If you don’t deliberately set and own you culture it emerges, little decisions here and there add up to be the “way things are done around here” do I pick up the rubbish, do I answer the call 2 minutes before knock off, do I take a customer to a product they can’t find or I say I don’t’ know. On a bigger scale culture can be seen in things like how products and services are developed, how money is charged and spent and the hiring decisions in a business.
Recently, I worked with a manufacturing business that had become a difficult place to work. The people in the business were great, the leaders were really good caring people, the product offering fantastic and the technology to deliver for the customer was world class but the way people worked together within the business was hostile, back stabbing and out of control.
The thing holding business performance back was not a financial indicator or streamlined process or even a saviour employee it was how the people within the business worked together.
The challenge for this business, as it is for all business is to take control of the culture and point peoples behaviours and efforts in the direction of how the business needs / wants “things done around here” to ensure business success.
Over a few months I worked on a simple and effective cultural change strategy with this business and we changed the way things were “done in that business” we realigned behaviours and processes to support the new cultural goals.
The result was that within 6 months the business owner was able to take a much deserved long overseas holiday, the staff were supporting each other and the business outcomes and their market share had improved as they became known as a more consistent, professional business.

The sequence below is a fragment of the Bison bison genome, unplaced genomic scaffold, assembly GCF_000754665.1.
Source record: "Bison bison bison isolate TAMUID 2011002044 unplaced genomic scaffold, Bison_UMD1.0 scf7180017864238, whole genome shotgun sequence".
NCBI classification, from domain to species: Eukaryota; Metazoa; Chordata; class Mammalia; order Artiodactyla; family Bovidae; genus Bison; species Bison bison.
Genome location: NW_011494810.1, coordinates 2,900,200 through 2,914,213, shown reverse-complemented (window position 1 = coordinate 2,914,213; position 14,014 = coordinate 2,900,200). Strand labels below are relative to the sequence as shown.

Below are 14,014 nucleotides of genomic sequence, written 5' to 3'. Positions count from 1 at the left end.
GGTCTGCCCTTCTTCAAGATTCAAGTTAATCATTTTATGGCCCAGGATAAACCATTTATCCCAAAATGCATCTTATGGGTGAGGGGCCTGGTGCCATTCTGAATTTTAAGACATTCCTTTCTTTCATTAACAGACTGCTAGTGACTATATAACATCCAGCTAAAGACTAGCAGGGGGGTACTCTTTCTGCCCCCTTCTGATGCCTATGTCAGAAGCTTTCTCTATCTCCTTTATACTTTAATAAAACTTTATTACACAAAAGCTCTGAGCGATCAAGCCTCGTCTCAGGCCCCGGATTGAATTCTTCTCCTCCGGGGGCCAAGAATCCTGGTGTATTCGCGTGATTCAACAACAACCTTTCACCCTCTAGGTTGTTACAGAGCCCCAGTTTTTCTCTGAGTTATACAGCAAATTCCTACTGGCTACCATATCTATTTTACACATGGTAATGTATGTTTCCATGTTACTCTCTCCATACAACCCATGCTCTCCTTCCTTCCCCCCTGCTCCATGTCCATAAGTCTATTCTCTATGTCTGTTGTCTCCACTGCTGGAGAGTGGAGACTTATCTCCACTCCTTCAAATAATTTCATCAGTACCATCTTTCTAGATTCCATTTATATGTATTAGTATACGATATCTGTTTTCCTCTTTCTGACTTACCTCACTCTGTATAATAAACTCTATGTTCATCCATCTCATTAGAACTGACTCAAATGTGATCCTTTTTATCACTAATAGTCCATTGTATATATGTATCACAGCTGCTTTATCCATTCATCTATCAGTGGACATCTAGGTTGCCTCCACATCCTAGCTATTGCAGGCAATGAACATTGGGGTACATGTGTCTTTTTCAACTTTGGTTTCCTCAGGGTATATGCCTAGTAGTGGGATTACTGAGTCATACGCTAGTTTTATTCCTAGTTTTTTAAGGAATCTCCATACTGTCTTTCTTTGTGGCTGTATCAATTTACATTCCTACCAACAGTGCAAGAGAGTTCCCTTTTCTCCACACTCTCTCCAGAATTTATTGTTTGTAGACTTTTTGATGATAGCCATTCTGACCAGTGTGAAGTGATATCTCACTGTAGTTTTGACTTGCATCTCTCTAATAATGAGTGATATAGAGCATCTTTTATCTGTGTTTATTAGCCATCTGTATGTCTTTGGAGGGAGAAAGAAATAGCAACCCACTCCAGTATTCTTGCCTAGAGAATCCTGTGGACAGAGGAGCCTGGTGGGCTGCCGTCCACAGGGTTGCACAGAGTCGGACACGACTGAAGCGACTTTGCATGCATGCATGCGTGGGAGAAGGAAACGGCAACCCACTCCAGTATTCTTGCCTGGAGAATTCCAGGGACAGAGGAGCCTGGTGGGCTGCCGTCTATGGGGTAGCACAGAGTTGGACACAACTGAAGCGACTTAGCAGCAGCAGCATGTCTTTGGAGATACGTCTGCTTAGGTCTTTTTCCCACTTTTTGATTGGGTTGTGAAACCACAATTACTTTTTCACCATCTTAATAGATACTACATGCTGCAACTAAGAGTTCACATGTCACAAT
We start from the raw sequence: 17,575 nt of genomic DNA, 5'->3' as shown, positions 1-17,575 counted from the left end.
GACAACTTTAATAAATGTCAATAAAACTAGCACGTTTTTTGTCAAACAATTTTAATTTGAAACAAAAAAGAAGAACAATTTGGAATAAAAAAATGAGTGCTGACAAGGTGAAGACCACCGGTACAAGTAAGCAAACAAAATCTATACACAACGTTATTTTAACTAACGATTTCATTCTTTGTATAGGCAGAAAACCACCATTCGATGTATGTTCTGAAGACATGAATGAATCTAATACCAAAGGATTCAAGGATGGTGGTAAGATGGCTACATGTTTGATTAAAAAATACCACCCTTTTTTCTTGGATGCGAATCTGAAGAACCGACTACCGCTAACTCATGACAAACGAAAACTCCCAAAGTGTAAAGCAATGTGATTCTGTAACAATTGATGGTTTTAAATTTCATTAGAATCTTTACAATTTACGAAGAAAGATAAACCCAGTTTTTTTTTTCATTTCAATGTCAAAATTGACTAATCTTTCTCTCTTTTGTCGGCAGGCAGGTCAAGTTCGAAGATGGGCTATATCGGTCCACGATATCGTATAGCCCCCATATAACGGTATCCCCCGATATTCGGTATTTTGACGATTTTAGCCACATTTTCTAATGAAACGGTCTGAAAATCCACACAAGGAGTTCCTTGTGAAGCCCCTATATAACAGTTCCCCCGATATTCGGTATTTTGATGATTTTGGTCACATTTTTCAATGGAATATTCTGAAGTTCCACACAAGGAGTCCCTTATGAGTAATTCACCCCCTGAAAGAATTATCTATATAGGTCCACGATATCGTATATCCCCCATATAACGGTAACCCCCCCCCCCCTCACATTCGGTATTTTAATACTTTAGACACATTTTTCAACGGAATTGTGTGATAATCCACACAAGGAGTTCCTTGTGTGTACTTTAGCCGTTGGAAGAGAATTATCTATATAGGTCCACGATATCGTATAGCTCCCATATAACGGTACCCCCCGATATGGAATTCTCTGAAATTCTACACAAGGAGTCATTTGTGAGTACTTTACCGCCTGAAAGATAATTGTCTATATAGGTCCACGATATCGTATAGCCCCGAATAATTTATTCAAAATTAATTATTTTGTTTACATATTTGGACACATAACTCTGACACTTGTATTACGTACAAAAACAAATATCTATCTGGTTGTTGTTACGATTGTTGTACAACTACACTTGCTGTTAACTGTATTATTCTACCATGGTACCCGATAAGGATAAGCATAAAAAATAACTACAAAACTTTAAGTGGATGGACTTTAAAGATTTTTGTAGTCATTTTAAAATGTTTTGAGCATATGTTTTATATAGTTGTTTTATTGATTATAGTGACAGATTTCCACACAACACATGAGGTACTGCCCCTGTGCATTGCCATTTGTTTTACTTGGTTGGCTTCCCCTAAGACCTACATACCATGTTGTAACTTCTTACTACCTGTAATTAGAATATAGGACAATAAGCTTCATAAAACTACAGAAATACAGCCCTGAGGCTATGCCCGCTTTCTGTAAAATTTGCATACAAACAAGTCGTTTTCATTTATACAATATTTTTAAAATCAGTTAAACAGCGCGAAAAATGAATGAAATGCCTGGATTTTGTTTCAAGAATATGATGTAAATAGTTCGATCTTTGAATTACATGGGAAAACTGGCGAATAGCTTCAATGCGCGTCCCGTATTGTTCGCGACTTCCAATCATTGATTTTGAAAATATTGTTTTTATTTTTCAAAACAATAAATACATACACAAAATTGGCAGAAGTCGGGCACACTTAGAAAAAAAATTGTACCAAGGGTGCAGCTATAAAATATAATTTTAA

Steps to start to take control of the culture in your business
There is an easy model that I have developed to change cultures and here are the first steps to get you going:
1. Identify what everyone wants from the business: what goals do you, your people and your customers have that are related to your business. A staff member may want a fair work environment, a customer may want more product knowledge, you may want to be able to confidently step away fro the day to day operation of the business
2. Identify the existing culture: walk around do a “culture walk” notice how you and other do things in your business. It is important that you are objective and detached so you can see how your business is really operating. Ask people what is working well, what could we do better.
3. Identify the culture you need to deliver the right results: What is the gap between where you are now and where you want to be? What needs to change to align the results you want with the culture that will best deliver it.
Once you have identified the culture gap it’s time to start working on engaging your people and embedding he new culture into everything you do. That’s where I can help.